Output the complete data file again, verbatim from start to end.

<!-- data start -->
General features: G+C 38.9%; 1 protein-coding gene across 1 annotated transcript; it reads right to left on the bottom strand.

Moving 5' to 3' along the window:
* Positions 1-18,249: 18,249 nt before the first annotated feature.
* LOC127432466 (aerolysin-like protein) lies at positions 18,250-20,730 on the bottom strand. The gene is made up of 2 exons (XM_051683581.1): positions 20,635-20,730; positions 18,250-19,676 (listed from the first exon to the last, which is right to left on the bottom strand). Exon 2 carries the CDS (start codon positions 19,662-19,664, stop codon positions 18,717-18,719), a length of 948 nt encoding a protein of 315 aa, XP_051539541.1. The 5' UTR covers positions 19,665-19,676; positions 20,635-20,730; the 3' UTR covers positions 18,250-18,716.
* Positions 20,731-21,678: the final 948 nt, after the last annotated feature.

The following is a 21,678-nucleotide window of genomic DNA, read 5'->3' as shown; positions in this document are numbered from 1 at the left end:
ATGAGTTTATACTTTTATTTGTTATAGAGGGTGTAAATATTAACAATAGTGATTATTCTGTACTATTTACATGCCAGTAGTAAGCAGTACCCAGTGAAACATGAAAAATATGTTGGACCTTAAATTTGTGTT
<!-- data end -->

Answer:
General features: G+C 38.9%; 1 protein-coding gene across 1 annotated transcript; it reads right to left on the bottom strand.

Moving 5' to 3' along the window:
* Positions 1-18,249: 18,249 nt before the first annotated feature.
* LOC127432466 (aerolysin-like protein) lies at positions 18,250-20,730 on the bottom strand. The gene is made up of 2 exons (XM_051683581.1): positions 20,635-20,730; positions 18,250-19,676 (listed from the first exon to the last, which is right to left on the bottom strand). Exon 2 carries the CDS (start codon positions 19,662-19,664, stop codon positions 18,717-18,719), a length of 948 nt encoding a protein of 315 aa, XP_051539541.1. The 5' UTR covers positions 19,665-19,676; positions 20,635-20,730; the 3' UTR covers positions 18,250-18,716.
* Positions 20,731-21,678: the final 948 nt, after the last annotated feature.

The following is a 21,678-nucleotide window of genomic DNA, read 5'->3' as shown; positions in this document are numbered from 1 at the left end:
ATGAGTTTATACTTTTATTTGTTATAGAGGGTGTAAATATTAACAATAGTGATTATTCTGTACTATTTACATGCCAGTAGTAAGCAGTACCCAGTGAAACATGAAAAATATGTTGGACCTTAAATTTGTGTT